With a recent measles outbreak in my home city – and the accompanying call by the authorities to get children up-to-date with their MMR – the autism/vaccine debate has again roared to life. For a while, I get passionate and roll up my virtual sleeves. I go in to bat against misinformation, bad arguments and baseless scare-mongering. After a while I get tired and battle-weary, and take a step back; I take a break from reading the forums in particular because there’s always another conspiracy-nut ready to take the last one’s place, and make the exact same assertions that I knocked down from someone else a page earlier.
Stepping back gives me perspective too, about some very central questions – in particular as to what are the main claims and arguments I’m coming up against, and why do people cling to them so fervently in the face of opposing evidence and science. Why do they keep citing the same few poor studies, in the face of scores of larger and more robust ones? Why do they think anecdote is stronger than scientific explanation?
I’m half way through a book which is doing a fantastic job of helping me to understand those “whys”. Reading the book, and reflecting on all those debates I get involved in, have helped me to see a huge part of the reason that some people just can’t open their minds to trying to find the answers, instead of asserting the conclusions first and then grasping so tightly to any evidence they can find to support it.
It’s a lot to do with a misunderstanding of how scientific inquiry works, and an inability or unwillingness to fact-check and follow where those superscript numbers lead. Because this is such a time-consuming task, we naturally look for people of authority to shorten the process – doctors, professors, trusted people who seem to know what they’re talking about. But if we don’t check the credentials and quality of those authority figures, we’ve got the same problem. Again, checking credentials is also very time-consuming and may not always be possible.
As I read my book (“Bad Science” by the amusing Ben Goldacre), I am given reason to believe his claims about science and whether certain people are worth listening to, because he as good as makes an art-form out of this in-depth fact-checking, and teaches us to do the same.
However I am also reminded that even someone as intelligent and informed as him, can get mislead when they take steps out of their arena of expertise. He tends to make certain claims about societal ills and potential political cures, without understanding the history, evidence and theories behind such suggestions. He doesn’t provide any tidy superscripts for his societal recommendations, but they are not the point of his book – attacking bad science is. He is clearly aware that these side-points are not matters he is trained to understand, but he brings them up time and again anyway. It annoys me in an otherwise sound and impressive book (which I must repeat, I have not finished just yet – I will write a post about the entire book after I have).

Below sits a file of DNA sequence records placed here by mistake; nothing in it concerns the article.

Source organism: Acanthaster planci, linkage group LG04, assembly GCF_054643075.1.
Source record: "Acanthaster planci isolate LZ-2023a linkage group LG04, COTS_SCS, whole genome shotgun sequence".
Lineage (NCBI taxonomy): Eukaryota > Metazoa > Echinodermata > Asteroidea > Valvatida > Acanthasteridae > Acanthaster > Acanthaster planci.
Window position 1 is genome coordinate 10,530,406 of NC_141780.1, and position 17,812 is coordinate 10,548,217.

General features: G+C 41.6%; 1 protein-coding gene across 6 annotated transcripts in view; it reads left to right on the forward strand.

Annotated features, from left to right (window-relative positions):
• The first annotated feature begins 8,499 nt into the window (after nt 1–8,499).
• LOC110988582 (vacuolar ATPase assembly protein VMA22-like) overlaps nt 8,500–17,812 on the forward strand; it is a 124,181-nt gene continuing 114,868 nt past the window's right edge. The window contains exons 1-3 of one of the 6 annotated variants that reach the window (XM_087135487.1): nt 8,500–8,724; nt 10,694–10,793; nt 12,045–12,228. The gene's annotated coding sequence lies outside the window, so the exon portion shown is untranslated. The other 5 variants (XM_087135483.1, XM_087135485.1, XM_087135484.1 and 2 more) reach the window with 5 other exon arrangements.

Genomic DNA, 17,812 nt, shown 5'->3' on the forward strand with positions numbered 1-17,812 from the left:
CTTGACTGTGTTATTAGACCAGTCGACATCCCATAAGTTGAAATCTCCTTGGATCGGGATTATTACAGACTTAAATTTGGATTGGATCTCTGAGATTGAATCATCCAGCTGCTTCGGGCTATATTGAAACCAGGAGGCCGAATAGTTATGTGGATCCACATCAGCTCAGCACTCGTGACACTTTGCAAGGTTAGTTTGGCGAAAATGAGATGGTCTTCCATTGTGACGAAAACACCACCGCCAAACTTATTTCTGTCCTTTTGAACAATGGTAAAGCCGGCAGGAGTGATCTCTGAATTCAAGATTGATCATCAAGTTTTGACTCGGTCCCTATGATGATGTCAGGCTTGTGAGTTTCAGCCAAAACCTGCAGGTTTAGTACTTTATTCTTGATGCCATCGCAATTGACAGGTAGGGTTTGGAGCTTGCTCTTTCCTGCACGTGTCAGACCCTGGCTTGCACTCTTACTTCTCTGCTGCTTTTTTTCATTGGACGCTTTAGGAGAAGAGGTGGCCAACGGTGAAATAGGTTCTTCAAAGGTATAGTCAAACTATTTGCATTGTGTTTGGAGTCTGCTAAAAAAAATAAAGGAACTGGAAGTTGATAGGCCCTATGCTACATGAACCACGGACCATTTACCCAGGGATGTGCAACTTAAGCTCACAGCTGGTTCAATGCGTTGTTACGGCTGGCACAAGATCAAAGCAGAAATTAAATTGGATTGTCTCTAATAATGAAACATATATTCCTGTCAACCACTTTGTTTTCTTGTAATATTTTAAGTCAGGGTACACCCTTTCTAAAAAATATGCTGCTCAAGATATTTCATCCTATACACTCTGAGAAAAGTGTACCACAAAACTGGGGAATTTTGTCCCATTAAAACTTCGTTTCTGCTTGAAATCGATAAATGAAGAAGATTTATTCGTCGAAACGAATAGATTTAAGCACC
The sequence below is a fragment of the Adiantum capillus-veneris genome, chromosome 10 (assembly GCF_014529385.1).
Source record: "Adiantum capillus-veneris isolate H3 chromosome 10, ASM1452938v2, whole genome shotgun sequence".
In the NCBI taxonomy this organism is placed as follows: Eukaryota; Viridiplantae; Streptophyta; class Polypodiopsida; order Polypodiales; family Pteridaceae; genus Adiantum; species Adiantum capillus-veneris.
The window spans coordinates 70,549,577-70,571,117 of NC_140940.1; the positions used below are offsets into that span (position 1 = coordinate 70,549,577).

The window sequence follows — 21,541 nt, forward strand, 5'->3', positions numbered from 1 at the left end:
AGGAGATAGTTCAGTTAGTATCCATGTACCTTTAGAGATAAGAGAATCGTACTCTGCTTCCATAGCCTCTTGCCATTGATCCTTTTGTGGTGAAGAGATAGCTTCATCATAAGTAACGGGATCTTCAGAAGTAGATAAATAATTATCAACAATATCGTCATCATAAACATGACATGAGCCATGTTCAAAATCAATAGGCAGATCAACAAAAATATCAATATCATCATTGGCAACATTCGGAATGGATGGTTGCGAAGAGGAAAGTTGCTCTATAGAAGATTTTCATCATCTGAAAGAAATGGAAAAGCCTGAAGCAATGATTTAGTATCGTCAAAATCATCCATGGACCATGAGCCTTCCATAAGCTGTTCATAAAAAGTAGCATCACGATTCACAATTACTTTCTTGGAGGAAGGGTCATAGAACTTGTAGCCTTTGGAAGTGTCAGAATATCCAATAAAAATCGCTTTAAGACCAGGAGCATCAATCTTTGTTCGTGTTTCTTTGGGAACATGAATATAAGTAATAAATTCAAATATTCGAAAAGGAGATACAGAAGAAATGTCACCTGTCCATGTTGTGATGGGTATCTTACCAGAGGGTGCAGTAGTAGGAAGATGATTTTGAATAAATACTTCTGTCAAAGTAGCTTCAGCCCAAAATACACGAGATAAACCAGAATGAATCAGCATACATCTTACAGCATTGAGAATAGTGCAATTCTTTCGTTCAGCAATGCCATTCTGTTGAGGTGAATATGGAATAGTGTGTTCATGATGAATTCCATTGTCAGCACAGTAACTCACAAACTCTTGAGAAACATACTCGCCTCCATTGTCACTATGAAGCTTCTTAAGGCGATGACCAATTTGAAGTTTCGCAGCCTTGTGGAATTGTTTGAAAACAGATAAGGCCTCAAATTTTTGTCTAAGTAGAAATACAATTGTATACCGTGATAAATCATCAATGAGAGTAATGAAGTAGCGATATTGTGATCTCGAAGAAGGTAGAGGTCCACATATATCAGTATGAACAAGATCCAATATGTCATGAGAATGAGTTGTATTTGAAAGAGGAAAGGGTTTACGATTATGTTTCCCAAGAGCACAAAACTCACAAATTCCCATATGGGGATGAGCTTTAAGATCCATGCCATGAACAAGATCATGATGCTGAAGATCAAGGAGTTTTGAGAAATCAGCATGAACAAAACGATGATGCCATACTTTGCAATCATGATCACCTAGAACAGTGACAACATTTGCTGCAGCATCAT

The lesson in that can be taken to the general discussion of the autism/vaccine debate too. That we should be careful when taking a gastroenterologist’s claims about immunology and developmental disorders. Yet we have to avoid getting stuck in thinking we can’t trust an immunologist because they’re not an autism expert, or an autism expert because they’re not a immunologist. Yes it would be ideal to have access to a developmental pediatrician who was trained in immunology, who had both decades of field experience and a professorship at a highly ranked university. But such markers (though helpful and relevant) don’t guarantee you someone worth listening to either – like the woman I’ve mentioned previously who is Harvard trained but links autism to breastfeeding.
I am used to having to deal with conflicted authorities and irreconcilable claims. My training in both philosophy and law was filled to the brim with arguments that looked unresolved and unresolvable. Many of my peers felt overwhelmed by the conflicts and became nihilists, anarchists, or relativists. I felt the same temptation. But instead I did much along the same lines as what Ben Goldacre encourages us to do: Look deeper. For him and science, it is a matter of looking at the foundation of the claims and the studies that lead to them, as well as understanding human psychology for why we get sucked in by bad science. For me, and law and philosophy, it is a matter of looking to the arguments for the claims too – go deeper to the epistemology, the logical fallacies, the contradictions. Seek to understand the method, and you will be well-armed when faced with conflicting “authoritative” statements at higher levels of discussion.
It’s hard, no doubt. It is time-consuming and exhausting. But if the conclusions matter to you – if you really want to know whether to vaccinate your child, and what might cause your child’s autism – then it is worth the effort. Is it not?
And we will make mistakes along the way. We will sometimes be in error and we may feel embarrassed by our errors and not want to admit to them. But again, embarrassment and admitting you’ve been wrong, is the much lesser of the comparative evil of continuing to espouse incorrect claims which cause harm to people. I have made errors before, and I will again. That does not make me a lesser person, and it does not mean I should conclude there are no truths in the world. I would only be a lesser person if I refused to learn from those errors, and concluded that the search for truth was impossible or pointless.